On the Road to Jinja Uganda

[ 0 ] January 17, 2012 |

On the heels of Lillian and Giovanni, we followed closely as they led us through the maze of mini-bus taxis and make shift buses at the Kampala taxi park.  As we made our way through the labyrinth of vehicles we noticed some commotion at one of the intersections and saw a group of young men standing in the middle of the road blocking all the taxis from leaving the taxi park and holding up signs saying “NO LIGHT = NO WORK, we will no longer live in darkness!”  Their protest was obviously in response to the crazy amount of load shedding and power shortages that were going on recently.  Thinking nothing of it we forged on as we followed our local guides.

We were led to a 24-passenger bus headed for Jinja.  We hopped on and since there was no where to store our backpacks other than on our laps we opted to purchase two extra seats at an extra $4 a piece (not to bad for the two hour journey).  As we sat in our bus waiting for departure an entire mini-market sprang up around our bus as vendors where selling everything imaginable to the bus passengers through the bus windows.  From hand-chargeable flashlights and handkerchiefs to newspapers, sodas, and snacks, it was a full on onslaught of salesmanship for the 10 min or so pre-departure.  I bought a local newspaper for the bus ride, a few drinks and some “Gonja”.  No not that kind of “gonja”, Gonja is the Ugandan name for fried banana chips – and very tasty I might add.  With a bit of a delay we were finally off as the bus wiggled its way through the maze of mini-bus taxis and onto Jinja Road, the main thoroughfare through the heart of Kampala.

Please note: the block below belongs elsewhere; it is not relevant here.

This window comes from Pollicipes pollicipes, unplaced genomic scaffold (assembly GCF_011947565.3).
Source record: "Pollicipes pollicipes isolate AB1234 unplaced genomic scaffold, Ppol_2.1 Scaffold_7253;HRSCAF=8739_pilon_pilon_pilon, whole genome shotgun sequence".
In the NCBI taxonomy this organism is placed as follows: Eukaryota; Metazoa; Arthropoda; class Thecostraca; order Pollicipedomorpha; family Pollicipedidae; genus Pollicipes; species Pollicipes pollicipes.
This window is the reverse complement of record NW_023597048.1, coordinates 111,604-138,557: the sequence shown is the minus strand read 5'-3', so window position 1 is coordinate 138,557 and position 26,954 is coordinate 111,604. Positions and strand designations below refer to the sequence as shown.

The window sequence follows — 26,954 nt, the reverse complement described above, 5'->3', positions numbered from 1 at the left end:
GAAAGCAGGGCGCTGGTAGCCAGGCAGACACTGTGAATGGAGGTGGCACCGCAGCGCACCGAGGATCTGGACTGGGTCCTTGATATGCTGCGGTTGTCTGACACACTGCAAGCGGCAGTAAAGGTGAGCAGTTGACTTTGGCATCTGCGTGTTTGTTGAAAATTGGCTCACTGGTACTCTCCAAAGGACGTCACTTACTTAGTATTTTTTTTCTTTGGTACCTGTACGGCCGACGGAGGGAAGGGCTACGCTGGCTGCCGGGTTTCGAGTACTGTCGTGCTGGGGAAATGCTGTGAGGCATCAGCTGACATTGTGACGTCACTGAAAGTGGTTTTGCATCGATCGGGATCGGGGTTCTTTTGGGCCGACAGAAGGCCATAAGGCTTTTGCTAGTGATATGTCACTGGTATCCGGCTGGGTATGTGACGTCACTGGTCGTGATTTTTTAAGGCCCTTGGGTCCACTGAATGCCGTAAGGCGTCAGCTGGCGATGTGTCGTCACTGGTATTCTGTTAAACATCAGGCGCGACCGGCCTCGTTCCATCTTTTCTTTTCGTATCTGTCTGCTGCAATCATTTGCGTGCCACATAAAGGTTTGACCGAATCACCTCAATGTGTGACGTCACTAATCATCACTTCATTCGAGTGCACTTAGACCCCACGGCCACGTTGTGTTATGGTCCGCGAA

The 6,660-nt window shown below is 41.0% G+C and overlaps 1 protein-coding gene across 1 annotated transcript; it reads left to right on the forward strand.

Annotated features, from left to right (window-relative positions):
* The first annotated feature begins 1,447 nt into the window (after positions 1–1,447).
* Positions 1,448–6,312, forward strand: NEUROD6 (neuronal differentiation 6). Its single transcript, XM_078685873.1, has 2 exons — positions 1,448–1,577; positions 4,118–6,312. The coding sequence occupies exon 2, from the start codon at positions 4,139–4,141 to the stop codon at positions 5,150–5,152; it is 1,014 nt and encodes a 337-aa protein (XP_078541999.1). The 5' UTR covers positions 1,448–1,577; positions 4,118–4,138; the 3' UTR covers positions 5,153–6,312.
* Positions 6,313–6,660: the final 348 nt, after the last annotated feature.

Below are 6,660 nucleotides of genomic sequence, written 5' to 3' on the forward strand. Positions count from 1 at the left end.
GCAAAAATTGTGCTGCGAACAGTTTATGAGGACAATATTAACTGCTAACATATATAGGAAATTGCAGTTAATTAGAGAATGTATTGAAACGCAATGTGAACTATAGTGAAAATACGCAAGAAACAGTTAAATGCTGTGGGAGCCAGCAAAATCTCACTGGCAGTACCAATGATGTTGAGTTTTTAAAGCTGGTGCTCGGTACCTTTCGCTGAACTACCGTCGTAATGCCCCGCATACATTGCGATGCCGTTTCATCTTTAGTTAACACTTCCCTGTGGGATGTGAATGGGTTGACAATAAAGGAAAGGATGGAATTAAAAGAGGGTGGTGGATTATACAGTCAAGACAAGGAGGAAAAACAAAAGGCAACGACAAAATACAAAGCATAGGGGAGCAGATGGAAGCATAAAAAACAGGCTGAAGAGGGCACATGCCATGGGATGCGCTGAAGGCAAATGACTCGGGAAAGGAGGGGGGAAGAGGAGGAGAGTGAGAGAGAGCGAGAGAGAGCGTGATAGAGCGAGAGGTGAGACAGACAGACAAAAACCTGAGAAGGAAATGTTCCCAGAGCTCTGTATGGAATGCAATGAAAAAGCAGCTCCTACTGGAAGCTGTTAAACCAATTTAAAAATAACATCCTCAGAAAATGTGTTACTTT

A couple of minutes later as we were just making our way into downtown Kampala, the passengers on the bus promptly started shutting their windows and coving their faces with the handkerchiefs they had purchased at the taxi park.  No idea what was going on, Al and I sat (window opened) taking in the scene unfolding around us.  Not a minute later, Al looked at me and said, “My eyes are burning, are yours?”  Little did we know we had just driving through a sea of tear gas!  Rubbing our eyes veraciously we slammed our window shut as we looked out in amazement at the crowds of people running down the street away from the plumes of white smoke hanging above the city streets.  Al and I looked at each other in amazement – “did we really just get teargased?”  Moreover, “why did no one on the bus tell us to shut our window?”  Crazy!

We found out a few days later that, with the growing power outages, the scenes of protests followed by anti-riot police and teargas, their favorite weapon of choice, was somewhat commonplace as of late in Kampala.  As we sped through the streets of Kampala toward Jinja and away from the teargas and mayhem that was behind us in downtown Kampala, we thought to ourselves – over the last several months we’ve been in Greece and Egypt during the peak of their unrest and we get teargased in Uganda of all places. With the irony of the situation behind us and the burning sensation in our eyes dissipating we made our way down Jinja Road, passing by trucks filled with sugar cane, the occasional tea plantation, chicken on a stick vendors (amazing BTW), and finally found ourselves street side in downtown Jinja, Uganda.

Leaving Kampala

Leaving Kampala

City Streets of Kampala

City Streets of Kampala

Street Food Markets in Kampala

Street Side Woodworkers

Tea Plantation

 

Trust Me Trucker

Truck Full of Sugar Cane

Ugandan Boarding School

Chicken on a Stick - Amazing!

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Category: Blog, Destinations, Pat's Blog, Uganda

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